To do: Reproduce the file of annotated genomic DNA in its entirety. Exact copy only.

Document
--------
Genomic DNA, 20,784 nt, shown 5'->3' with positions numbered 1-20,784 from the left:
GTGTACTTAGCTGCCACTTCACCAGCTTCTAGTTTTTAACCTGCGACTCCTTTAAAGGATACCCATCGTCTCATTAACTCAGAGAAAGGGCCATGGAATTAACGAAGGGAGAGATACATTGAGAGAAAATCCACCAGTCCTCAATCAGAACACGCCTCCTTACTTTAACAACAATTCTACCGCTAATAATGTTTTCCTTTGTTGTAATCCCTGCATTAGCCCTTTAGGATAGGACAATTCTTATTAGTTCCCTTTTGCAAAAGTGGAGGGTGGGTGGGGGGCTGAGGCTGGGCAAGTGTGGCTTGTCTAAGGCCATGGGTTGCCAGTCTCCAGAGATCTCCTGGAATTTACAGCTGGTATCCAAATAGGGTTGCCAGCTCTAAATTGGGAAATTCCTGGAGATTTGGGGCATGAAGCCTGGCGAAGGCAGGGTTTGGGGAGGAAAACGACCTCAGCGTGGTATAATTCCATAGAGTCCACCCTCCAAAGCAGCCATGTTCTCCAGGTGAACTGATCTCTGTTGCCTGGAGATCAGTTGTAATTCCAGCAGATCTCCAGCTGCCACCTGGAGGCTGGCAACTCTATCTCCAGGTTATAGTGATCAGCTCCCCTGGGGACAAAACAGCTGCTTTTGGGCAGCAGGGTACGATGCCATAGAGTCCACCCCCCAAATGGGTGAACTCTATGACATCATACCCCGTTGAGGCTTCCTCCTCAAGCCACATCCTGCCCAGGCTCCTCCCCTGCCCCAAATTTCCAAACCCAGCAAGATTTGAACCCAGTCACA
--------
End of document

Genomic DNA, 20,784 nt, shown 5'->3' with positions numbered 1-20,784 from the left:
GTGTACTTAGCTGCCACTTCACCAGCTTCTAGTTTTTAACCTGCGACTCCTTTAAAGGATACCCATCGTCTCATTAACTCAGAGAAAGGGCCATGGAATTAACGAAGGGAGAGATACATTGAGAGAAAATCCACCAGTCCTCAATCAGAACACGCCTCCTTACTTTAACAACAATTCTACCGCTAATAATGTTTTCCTTTGTTGTAATCCCTGCATTAGCCCTTTAGGATAGGACAATTCTTATTAGTTCCCTTTTGCAAAAGTGGAGGGTGGGTGGGGGGCTGAGGCTGGGCAAGTGTGGCTTGTCTAAGGCCATGGGTTGCCAGTCTCCAGAGATCTCCTGGAATTTACAGCTGGTATCCAAATAGGGTTGCCAGCTCTAAATTGGGAAATTCCTGGAGATTTGGGGCATGAAGCCTGGCGAAGGCAGGGTTTGGGGAGGAAAACGACCTCAGCGTGGTATAATTCCATAGAGTCCACCCTCCAAAGCAGCCATGTTCTCCAGGTGAACTGATCTCTGTTGCCTGGAGATCAGTTGTAATTCCAGCAGATCTCCAGCTGCCACCTGGAGGCTGGCAACTCTATCTCCAGGTTATAGTGATCAGCTCCCCTGGGGACAAAACAGCTGCTTTTGGGCAGCAGGGTACGATGCCATAGAGTCCACCCCCCAAATGGGTGAACTCTATGACATCATACCCCGTTGAGGCTTCCTCCTCAAGCCACATCCTGCCCAGGCTCCTCCCCTGCCCCAAATTTCCAAACCCAGCAAGATTTGAACCCAGTCACA